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Re: More comments on dongles

I think we are using different terminologies, maybe even different
paradigms of how e-mail and other internet functions are accessed
by people.

In my terminology, "host" is the remote multiuser computer that is
on the internet, and provides access to users via dial-up modems,
local RS-232 terminals, and PC-s running terminal emulation programs.

The host could also be a BBS system (as in the case of FidoNet) which
provides mail forwarding for you.  It could be an on-line service
such as GENIE or Compu$erve.

Local equipment is the terminal, or Pc or Mac or whatever, that you 
use to connect to the host.  It could also be the laptop that you
connect to a cellular modem and connect to the host while mobile.

You could always use the same local equipment.  Or you may use different
types at different times (a terminal at work, a PC connected through
a modem from home, a firend's Mac, a borrowed laptop using a
cellular modem, etc).

The connection could be direct, as in the case of a terminal or
a direct dial-up by modem.

Or the connection could go through multiple channels.  For example
you could dial up a TYMNET POP, and then connect to your host.  Or,
you could call up a terminal server, log in to a guest account, and
then telnet or rlogin to your host.

In this scheme, the dongle sits right between the local equipment and
the connection.

> >The way I envision it, the host must NOT have the ability to turn it on
> >or off or do any of the other things you mentioned.  The assumption is
> >that you DON't trust the host.
> If you don't trust the host, then why are you running your plaintext
> through it?

In view of what I have said above, I am NOT running the plaintext through
the host.  I am running it through local equipment, which I may or may
not trust.  The host (being the multiuser system, administered by 
someone else) is always less trustworthy.  It is directly on the network/
It could be immediately transmitting everything you type to NSA for all
you know.

> ...  if the worst that can happen is that the only slightly sensitive
> plaintext I'm working on at the moment is compromised. ...
> But I would probably NOT be willing to trust the same PC with my
> secret key, because it would compromise EVERYTHING I have ever ...
> Do you understand the distinction here?

Yes, I certainly do.  That is the reason for having a portable trusted
device in the first place.  But, in this sense our two approaches (my
smart dongle that does all the crypto functions, and yours that only
stores the private key) are absolutely equivalent.  None of the two
exposes the private key in any way.

> >So if the host does not even need to know the dongle exists, it is
> >automatically independent of what type of computer, operating system,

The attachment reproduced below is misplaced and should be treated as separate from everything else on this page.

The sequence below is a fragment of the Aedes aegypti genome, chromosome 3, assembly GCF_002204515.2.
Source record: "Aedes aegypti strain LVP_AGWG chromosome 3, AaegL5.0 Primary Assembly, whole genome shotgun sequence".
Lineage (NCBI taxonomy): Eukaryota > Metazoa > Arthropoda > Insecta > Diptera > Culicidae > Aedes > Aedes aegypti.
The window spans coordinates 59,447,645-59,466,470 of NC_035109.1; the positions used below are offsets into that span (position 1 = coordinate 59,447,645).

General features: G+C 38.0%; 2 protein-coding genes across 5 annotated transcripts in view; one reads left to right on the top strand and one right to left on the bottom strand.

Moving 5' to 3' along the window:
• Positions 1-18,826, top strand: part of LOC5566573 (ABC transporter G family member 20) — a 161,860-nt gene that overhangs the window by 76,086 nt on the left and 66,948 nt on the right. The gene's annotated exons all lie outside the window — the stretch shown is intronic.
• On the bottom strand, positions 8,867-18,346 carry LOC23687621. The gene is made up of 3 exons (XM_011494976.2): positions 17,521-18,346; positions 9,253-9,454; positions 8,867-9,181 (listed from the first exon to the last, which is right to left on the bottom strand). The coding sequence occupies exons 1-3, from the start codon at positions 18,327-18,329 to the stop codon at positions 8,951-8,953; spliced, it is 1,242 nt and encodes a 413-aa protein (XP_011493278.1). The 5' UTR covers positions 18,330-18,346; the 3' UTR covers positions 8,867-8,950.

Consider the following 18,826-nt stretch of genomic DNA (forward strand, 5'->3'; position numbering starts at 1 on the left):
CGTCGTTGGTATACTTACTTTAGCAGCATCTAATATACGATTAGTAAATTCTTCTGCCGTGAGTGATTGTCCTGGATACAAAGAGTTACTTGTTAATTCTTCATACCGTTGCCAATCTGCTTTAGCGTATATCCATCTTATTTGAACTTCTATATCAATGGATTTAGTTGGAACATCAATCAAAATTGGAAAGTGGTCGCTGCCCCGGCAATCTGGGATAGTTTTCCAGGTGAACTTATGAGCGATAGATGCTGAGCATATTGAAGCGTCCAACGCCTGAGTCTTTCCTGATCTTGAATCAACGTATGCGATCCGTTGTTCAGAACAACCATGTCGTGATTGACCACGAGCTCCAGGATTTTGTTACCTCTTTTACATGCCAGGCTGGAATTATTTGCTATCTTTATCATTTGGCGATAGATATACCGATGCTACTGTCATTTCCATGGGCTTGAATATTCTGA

> I seriously doubt this will be practical, even with constant
> interaction with the dongle's keyboard. 

See my next post "STORY: scenario of use of Crypto-Dongle" for my
vision on how this would work.  Then, if you see any problems with
it, or suggestions for improvement, please let me know, so I can
improve it.

> to truly sensitive things, like typing in my pass phrase to decrypt my
> RSA secret key, or perhaps hitting a key to re-enable the device after

That is the kind of things I intend the keypad to be used for.

> Most palmtop keyboards are a real pain to use ...

The dongle will have a numeric keypad, somewhat like the touch-tone 
phone, with letters on the number keys, and a couple of extra keys
such as * and # for functions. 

> >Again, you are trusting the host.  What if the decryption program on 
> As I said earlier, your "fully-functional dongle" fails to prevent

This misunderstanding is due to our differing use of the word "host". 
When you said the host would send the rsa-encrypted key to the dongle,
receive the decrypted session key, and then decrypt the file, I 
understood you as meaning that the remote multiuser machine is doing
all this.  

Now I see that you meant for the local equipment to perform the decryption.

The problem with this is that you are depending on every piece of local
equioment to have a copy of the decryption program, and every version
of that program compatible with your dongle's commands structure and
key format.  Or you'd have to carry a several disks with you, with a
version of your software for every platform you could encounter.

> >Once the host decrypts the file (at a high speed, as you say), you want
> >to view the file, right?  That means the plaintext is transmitted from
> >the host to you.  Anywhere in the link (which could be a simple RS-232

> Eh? The model I have is a local PC, possibly hacked, with a serial
> port connected to my personal dongle sitting right beside it.

In this case, you would have to save the encrypted message into a file
on the host, download it to your local machine, and then decrypt it
using the above approach.  This would be some amount of hassle, when 
compared to just using the mail reader software on the host.

Yanek Martinson    mthvax.cs.miami.edu!safe0!yanek     uunet!medexam!yanek
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